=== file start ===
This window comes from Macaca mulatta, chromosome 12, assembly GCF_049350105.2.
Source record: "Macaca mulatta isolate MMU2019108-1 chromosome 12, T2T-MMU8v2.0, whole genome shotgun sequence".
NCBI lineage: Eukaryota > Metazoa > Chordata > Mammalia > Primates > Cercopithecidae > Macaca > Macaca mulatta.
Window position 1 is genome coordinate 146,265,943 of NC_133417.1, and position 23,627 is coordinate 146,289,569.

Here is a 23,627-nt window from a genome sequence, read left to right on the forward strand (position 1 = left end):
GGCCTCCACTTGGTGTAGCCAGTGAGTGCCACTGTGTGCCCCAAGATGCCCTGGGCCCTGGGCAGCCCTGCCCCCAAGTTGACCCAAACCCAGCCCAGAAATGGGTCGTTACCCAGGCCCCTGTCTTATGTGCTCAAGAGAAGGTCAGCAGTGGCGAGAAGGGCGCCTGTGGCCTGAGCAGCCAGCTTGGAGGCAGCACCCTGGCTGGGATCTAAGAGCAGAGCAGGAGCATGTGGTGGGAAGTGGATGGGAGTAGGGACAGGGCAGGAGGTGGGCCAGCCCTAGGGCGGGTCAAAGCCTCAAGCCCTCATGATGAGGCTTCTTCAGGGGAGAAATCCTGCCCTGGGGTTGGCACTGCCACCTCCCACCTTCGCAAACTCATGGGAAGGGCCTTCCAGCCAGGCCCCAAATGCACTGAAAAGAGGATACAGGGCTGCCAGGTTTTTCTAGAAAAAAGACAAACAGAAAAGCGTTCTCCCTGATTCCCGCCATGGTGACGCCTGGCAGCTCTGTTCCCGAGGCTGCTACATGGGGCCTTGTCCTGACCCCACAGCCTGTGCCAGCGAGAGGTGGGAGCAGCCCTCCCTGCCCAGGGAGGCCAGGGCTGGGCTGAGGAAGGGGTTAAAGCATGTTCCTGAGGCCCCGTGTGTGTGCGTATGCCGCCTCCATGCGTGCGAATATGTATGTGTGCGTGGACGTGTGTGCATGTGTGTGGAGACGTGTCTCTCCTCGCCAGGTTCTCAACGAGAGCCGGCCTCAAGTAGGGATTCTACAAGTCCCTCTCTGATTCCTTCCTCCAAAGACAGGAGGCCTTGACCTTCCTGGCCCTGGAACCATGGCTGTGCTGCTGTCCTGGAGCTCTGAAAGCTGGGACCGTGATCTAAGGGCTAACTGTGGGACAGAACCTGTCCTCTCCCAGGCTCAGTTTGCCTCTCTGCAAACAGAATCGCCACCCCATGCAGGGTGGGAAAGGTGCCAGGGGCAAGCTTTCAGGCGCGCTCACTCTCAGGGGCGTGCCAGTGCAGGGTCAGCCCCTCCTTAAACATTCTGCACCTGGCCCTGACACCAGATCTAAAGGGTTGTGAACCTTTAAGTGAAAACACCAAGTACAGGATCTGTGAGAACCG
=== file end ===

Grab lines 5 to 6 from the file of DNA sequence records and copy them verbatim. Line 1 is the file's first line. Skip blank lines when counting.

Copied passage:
Here is a 23,627-nt window from a genome sequence, read left to right on the forward strand (position 1 = left end):
GGCCTCCACTTGGTGTAGCCAGTGAGTGCCACTGTGTGCCCCAAGATGCCCTGGGCCCTGGGCAGCCCTGCCCCCAAGTTGACCCAAACCCAGCCCAGAAATGGGTCGTTACCCAGGCCCCTGTCTTATGTGCTCAAGAGAAGGTCAGCAGTGGCGAGAAGGGCGCCTGTGGCCTGAGCAGCCAGCTTGGAGGCAGCACCCTGGCTGGGATCTAAGAGCAGAGCAGGAGCATGTGGTGGGAAGTGGATGGGAGTAGGGACAGGGCAGGAGGTGGGCCAGCCCTAGGGCGGGTCAAAGCCTCAAGCCCTCATGATGAGGCTTCTTCAGGGGAGAAATCCTGCCCTGGGGTTGGCACTGCCACCTCCCACCTTCGCAAACTCATGGGAAGGGCCTTCCAGCCAGGCCCCAAATGCACTGAAAAGAGGATACAGGGCTGCCAGGTTTTTCTAGAAAAAAGACAAACAGAAAAGCGTTCTCCCTGATTCCCGCCATGGTGACGCCTGGCAGCTCTGTTCCCGAGGCTGCTACATGGGGCCTTGTCCTGACCCCACAGCCTGTGCCAGCGAGAGGTGGGAGCAGCCCTCCCTGCCCAGGGAGGCCAGGGCTGGGCTGAGGAAGGGGTTAAAGCATGTTCCTGAGGCCCCGTGTGTGTGCGTATGCCGCCTCCATGCGTGCGAATATGTATGTGTGCGTGGACGTGTGTGCATGTGTGTGGAGACGTGTCTCTCCTCGCCAGGTTCTCAACGAGAGCCGGCCTCAAGTAGGGATTCTACAAGTCCCTCTCTGATTCCTTCCTCCAAAGACAGGAGGCCTTGACCTTCCTGGCCCTGGAACCATGGCTGTGCTGCTGTCCTGGAGCTCTGAAAGCTGGGACCGTGATCTAAGGGCTAACTGTGGGACAGAACCTGTCCTCTCCCAGGCTCAGTTTGCCTCTCTGCAAACAGAATCGCCACCCCATGCAGGGTGGGAAAGGTGCCAGGGGCAAGCTTTCAGGCGCGCTCACTCTCAGGGGCGTGCCAGTGCAGGGTCAGCCCCTCCTTAAACATTCTGCACCTGGCCCTGACACCAGATCTAAAGGGTTGTGAACCTTTAAGTGAAAACACCAAGTACAGGATCTGTGAGAACCG